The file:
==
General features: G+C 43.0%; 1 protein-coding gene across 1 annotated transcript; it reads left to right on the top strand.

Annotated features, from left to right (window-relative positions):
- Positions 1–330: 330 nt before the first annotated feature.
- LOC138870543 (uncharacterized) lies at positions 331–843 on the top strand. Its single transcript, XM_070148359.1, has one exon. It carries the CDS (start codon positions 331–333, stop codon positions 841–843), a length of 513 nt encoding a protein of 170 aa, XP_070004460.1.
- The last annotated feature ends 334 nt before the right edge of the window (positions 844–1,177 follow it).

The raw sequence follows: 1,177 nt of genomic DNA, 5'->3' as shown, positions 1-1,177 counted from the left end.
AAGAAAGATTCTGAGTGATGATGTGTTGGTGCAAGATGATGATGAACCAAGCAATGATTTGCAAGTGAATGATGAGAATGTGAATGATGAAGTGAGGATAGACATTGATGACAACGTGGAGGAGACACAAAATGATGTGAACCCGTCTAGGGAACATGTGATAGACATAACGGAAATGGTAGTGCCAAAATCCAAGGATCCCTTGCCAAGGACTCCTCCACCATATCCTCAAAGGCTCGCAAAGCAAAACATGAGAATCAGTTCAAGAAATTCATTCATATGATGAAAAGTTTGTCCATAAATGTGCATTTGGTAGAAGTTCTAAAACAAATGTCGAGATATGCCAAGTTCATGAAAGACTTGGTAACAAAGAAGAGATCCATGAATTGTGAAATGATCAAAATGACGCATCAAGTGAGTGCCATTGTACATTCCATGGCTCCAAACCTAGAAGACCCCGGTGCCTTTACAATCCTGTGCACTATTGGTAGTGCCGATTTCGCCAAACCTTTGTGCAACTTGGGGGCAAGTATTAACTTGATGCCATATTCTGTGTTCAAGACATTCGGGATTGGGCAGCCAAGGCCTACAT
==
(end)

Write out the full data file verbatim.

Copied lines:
General features: G+C 43.0%; 1 protein-coding gene across 1 annotated transcript; it reads left to right on the top strand.

Annotated features, from left to right (window-relative positions):
- Positions 1–330: 330 nt before the first annotated feature.
- LOC138870543 (uncharacterized) lies at positions 331–843 on the top strand. Its single transcript, XM_070148359.1, has one exon. It carries the CDS (start codon positions 331–333, stop codon positions 841–843), a length of 513 nt encoding a protein of 170 aa, XP_070004460.1.
- The last annotated feature ends 334 nt before the right edge of the window (positions 844–1,177 follow it).

The raw sequence follows: 1,177 nt of genomic DNA, 5'->3' as shown, positions 1-1,177 counted from the left end.
AAGAAAGATTCTGAGTGATGATGTGTTGGTGCAAGATGATGATGAACCAAGCAATGATTTGCAAGTGAATGATGAGAATGTGAATGATGAAGTGAGGATAGACATTGATGACAACGTGGAGGAGACACAAAATGATGTGAACCCGTCTAGGGAACATGTGATAGACATAACGGAAATGGTAGTGCCAAAATCCAAGGATCCCTTGCCAAGGACTCCTCCACCATATCCTCAAAGGCTCGCAAAGCAAAACATGAGAATCAGTTCAAGAAATTCATTCATATGATGAAAAGTTTGTCCATAAATGTGCATTTGGTAGAAGTTCTAAAACAAATGTCGAGATATGCCAAGTTCATGAAAGACTTGGTAACAAAGAAGAGATCCATGAATTGTGAAATGATCAAAATGACGCATCAAGTGAGTGCCATTGTACATTCCATGGCTCCAAACCTAGAAGACCCCGGTGCCTTTACAATCCTGTGCACTATTGGTAGTGCCGATTTCGCCAAACCTTTGTGCAACTTGGGGGCAAGTATTAACTTGATGCCATATTCTGTGTTCAAGACATTCGGGATTGGGCAGCCAAGGCCTACAT